Students will be able to appreciate the beauty in the discarded and "unattractive." They will be able to build and create something with new life out of these old worn pieces of scrap wood and also see the infinite possibilities recycled materials can have in the realm of art. To quote Louise Nevelson, "When you put together things that other people have thrown out, you're really bringing them to life â€“ a spiritual life that surpasses the life for which they were originally created."
This relief style sculpture will be based on an imaginary and dynamic place thought of by each student, much like Louise Nevelson's abstract works titled Sky Cathedral and Cascade (See image below). The concept and material will also intrigue and challenge these students to think outside of the box. They will be creating an abstract representation of their imaginary place by layering forms and understanding negative and positive space. At this age in particular, students need and appreciate the tactile, hands on quality that relief sculpture can offer.
Sky Cathedral and Cascade by Louise Nevelson (Click for full size)
Glue found objects, cardboard, scraps and recycled objects to a base that may consist of thin plywood or corrugated cardboard. The size of the cardboard or wood is up to the teacher. This will depend on what material the teacher has been able to "scrounge" up, the amount of space to store the sculptures, and the maturity level of the student. Items such as match boxes can be used for the rectangular shapes that can be found on Nevelson's work. Keep in mind that too many objects may make the work to heavy to hang on a wall. After the glue is dry, students can spray paint the objects outside on the grass. For younger kids, the teacher would do that for them. Once dry, you can hang these on the wall.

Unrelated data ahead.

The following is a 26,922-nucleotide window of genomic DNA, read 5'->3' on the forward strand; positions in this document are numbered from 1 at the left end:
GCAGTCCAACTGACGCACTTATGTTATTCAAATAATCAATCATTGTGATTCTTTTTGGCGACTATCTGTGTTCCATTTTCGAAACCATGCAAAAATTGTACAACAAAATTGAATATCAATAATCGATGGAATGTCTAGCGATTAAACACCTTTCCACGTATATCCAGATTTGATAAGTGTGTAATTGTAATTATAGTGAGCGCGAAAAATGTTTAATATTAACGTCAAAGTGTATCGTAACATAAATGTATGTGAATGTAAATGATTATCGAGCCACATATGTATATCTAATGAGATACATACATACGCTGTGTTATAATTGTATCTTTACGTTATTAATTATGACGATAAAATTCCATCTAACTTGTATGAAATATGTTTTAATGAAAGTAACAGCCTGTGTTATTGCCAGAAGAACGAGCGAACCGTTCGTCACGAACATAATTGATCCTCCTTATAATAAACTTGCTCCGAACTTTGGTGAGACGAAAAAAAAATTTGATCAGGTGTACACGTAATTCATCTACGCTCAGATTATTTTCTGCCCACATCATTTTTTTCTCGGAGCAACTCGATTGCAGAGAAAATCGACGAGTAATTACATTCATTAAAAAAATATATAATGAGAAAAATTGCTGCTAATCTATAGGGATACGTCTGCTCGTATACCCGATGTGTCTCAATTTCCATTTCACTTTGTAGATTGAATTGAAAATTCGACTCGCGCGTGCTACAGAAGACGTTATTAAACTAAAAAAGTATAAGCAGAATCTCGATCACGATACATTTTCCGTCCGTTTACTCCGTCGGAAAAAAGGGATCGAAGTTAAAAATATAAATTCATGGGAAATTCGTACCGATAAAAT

Criteria: This will be on the checklist given to studentsâ€¦
1. Students should have at least 20-30 pieces of wood and scraps on their relief sculpture.
2. Students should have created a relief sculpture that represents their imagined place.
3. The sculpture should have layering and overlapping of wood pieces and scraps to create a relief.
4. Students should demonstrate craftsmanship.
5. Students should show effort and participation.
3. Use the elements of art and principles of design to organize personally meaningful compositions.
a. Describe how qualities of the elements of art and principles of design are organized to communicate personal meaning in visual compositions.
b. Select and use principles of design, such as pattern, contrast, repetition, balance, rhythm/movement, and emphasis, to give personal meaning to visual compositions.
2. Classify reasons why people create and use art by studying artworks and other sources of information.
a. Identify techniques, processes, and materials from different times and places used to create visual art.
b. Describe the origins of selected techniques, processes, and materials used in the visual arts.
1. Create images and forms from observation, memory, and imagination.
a. Experiment with art media, processes, and techniques to generate ideas and express personal meaning.
c. Create artworks that explore the uses of color, line, shape, texture, form, space, and selected principles of design, such as pattern, repetition, contrast, and balance to express personal meaning.